“It is our hope that counties might be able to incorporate these publicly available cell phone data to help guide policies regarding re-opening throughout different stages of the pandemic,” said the study’s senior author, Joshua Baker, an assistant professor at the University of Pennsylvania.
“Further, this analysis supports the incorporation of anonymised cell phone location data into modelling strategies to predict at-risk counties across the US before outbreaks become too great,” Baker said.
The researchers, including the study’s lead author Shiv T Sehra, an assistant professor at the Harvard Medical School, used location data from cell phones — which were de-identified and made publicly available by Google — to analyse activity across up to 2,740 counties in the US between early January and early May 2020.
This data was broken up into locations where the activity took place, ranging from workplaces, to homes, retail stores, grocery stores, parks, and transit stations, they said.
Roughly between 22,000 and 84,000 points of data were analysed for each day in the study period. The idea was to compare where cell phone activity took place as a proxy to show where people, themselves, spent their time.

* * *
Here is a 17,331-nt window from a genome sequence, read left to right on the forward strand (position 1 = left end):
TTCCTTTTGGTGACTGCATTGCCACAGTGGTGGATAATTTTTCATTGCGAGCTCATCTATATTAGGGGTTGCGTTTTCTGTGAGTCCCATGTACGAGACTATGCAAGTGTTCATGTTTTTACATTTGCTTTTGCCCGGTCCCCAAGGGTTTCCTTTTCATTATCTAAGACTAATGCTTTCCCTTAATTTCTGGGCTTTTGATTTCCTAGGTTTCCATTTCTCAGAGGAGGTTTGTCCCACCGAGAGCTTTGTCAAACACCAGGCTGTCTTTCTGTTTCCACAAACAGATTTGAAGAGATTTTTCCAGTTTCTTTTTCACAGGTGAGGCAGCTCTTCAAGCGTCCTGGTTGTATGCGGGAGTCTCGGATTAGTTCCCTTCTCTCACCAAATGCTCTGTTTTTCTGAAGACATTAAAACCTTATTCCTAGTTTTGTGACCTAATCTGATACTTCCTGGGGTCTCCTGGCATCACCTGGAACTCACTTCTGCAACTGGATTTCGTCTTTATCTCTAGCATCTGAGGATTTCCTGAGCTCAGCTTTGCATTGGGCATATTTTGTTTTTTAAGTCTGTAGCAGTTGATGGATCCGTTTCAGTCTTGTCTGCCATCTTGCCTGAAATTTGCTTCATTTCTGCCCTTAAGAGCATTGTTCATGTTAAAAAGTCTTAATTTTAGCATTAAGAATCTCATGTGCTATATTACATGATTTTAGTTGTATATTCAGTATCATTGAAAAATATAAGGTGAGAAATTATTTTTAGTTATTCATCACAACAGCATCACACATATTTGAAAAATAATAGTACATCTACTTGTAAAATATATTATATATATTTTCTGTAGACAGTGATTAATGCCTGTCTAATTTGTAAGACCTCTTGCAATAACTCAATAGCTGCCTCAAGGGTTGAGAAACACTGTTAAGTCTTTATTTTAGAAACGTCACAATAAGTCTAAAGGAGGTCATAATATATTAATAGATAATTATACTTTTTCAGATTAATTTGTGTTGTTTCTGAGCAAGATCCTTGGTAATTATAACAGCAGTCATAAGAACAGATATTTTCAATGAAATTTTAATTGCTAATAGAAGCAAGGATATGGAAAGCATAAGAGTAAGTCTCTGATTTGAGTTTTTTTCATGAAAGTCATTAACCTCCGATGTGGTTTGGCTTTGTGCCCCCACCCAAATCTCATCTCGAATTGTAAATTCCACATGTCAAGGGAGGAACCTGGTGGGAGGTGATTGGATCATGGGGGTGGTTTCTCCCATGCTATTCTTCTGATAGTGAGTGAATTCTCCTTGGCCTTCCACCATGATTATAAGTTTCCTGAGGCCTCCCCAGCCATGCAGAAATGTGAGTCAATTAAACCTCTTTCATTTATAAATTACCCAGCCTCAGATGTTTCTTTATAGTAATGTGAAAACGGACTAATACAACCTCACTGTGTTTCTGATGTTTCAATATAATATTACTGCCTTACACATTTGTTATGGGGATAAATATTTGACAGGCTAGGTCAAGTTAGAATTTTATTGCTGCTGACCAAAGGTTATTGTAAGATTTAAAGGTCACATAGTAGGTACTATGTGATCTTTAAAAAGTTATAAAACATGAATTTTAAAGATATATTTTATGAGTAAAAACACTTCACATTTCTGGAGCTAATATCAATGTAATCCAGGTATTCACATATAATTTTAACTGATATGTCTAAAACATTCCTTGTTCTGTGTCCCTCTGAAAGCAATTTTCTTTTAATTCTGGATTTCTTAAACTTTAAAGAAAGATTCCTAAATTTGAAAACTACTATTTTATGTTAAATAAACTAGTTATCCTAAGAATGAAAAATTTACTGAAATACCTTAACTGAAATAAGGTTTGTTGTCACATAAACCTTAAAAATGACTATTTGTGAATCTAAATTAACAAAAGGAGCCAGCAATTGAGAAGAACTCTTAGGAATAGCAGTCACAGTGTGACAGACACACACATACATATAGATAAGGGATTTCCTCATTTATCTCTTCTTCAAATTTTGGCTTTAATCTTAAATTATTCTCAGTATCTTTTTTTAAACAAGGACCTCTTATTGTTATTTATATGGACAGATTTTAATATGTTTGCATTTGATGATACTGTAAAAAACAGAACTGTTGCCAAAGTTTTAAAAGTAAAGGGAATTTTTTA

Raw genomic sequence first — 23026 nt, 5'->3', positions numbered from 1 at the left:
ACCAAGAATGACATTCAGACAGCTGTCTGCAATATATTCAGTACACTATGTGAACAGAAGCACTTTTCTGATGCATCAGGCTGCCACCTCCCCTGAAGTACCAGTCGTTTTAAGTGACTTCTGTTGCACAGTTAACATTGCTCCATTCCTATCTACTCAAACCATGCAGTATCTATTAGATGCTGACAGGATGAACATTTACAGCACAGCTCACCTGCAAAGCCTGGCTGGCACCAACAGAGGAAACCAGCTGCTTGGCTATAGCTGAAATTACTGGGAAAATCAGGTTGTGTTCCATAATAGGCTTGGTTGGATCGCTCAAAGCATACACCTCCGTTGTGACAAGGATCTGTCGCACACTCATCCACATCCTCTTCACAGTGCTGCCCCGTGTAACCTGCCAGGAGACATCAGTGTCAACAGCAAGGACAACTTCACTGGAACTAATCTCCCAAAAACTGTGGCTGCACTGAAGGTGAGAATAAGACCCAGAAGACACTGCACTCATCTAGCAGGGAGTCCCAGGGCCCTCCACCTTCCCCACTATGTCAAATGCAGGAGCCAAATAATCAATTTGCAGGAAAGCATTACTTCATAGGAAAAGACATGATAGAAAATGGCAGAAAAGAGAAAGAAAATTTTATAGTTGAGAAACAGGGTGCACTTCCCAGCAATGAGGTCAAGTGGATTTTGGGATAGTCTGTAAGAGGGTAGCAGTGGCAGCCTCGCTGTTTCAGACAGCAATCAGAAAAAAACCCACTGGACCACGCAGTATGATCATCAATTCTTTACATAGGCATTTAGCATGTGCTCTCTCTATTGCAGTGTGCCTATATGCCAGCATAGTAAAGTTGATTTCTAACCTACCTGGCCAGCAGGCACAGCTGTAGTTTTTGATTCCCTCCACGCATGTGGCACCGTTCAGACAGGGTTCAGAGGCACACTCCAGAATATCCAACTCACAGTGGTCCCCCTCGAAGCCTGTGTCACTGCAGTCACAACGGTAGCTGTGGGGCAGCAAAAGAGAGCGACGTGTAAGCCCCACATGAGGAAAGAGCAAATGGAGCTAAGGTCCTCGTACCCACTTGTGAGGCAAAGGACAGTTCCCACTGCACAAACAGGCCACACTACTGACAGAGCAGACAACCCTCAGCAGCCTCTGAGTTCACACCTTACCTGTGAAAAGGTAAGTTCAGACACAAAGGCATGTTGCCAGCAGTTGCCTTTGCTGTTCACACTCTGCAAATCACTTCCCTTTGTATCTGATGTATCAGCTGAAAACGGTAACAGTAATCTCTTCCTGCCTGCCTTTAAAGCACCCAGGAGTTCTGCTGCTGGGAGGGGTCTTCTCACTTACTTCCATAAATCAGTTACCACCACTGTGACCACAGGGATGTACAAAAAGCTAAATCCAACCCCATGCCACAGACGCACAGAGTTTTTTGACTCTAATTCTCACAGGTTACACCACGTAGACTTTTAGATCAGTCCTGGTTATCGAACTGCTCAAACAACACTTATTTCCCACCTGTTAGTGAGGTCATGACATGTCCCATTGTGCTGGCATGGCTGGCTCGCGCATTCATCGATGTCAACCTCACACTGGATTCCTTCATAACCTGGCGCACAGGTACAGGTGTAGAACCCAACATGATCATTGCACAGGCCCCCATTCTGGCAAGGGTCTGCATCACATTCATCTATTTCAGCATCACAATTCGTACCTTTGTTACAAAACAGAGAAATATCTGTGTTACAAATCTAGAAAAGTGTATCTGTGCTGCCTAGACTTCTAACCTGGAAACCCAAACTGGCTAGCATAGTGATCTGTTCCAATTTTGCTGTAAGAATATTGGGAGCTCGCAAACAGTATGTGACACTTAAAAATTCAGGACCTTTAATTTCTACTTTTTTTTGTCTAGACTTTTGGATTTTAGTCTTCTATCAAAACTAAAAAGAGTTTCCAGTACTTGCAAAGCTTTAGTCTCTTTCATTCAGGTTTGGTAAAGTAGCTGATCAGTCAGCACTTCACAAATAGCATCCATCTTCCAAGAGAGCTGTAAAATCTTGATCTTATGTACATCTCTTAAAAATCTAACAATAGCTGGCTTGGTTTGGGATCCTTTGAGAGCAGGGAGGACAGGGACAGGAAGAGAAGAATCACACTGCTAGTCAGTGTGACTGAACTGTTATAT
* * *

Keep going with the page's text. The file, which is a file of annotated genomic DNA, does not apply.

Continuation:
This data was compared between two time periods: the first in January and February, before COVID-19’s outbreak in the US, then mid-February through early May, during the virus’ initial surges and when stay-at-home orders were enacted.
The researchers noted an increase in time spent at home, while visits to the workplace dropped significantly, along with a decline in visits to retail locations — such as stores and restaurants — and transit stations.
They saw that in counties where there was initially a higher density of cases, visits to workplaces, as well as retail locations and transit stations, fell more sharply than counties less affected by COVID-19.
At the same time, in these counties, there was a more prominent spike in activity at homes, the researchers said.
They saw that the counties where workplace activity fell the most had the lowest rates of new COVID-19 cases in the days that followed.
Lag-times of 5, 10 and 15 days were observed to allow time for COVID-19’s incubation period, but the lower infection rates held across the range.
Baker hopes more work can be done to vet cell phone data to see if they can be specifically used to predict COVID-19 hotspots and guide decision-making.
“It will be important to confirm that cell phone data is useful in other stages of the pandemic beyond initial containment,” Baker said.
“For example, is monitoring these data helpful during the reopening phases of the pandemic, or during an outbreak?” he said.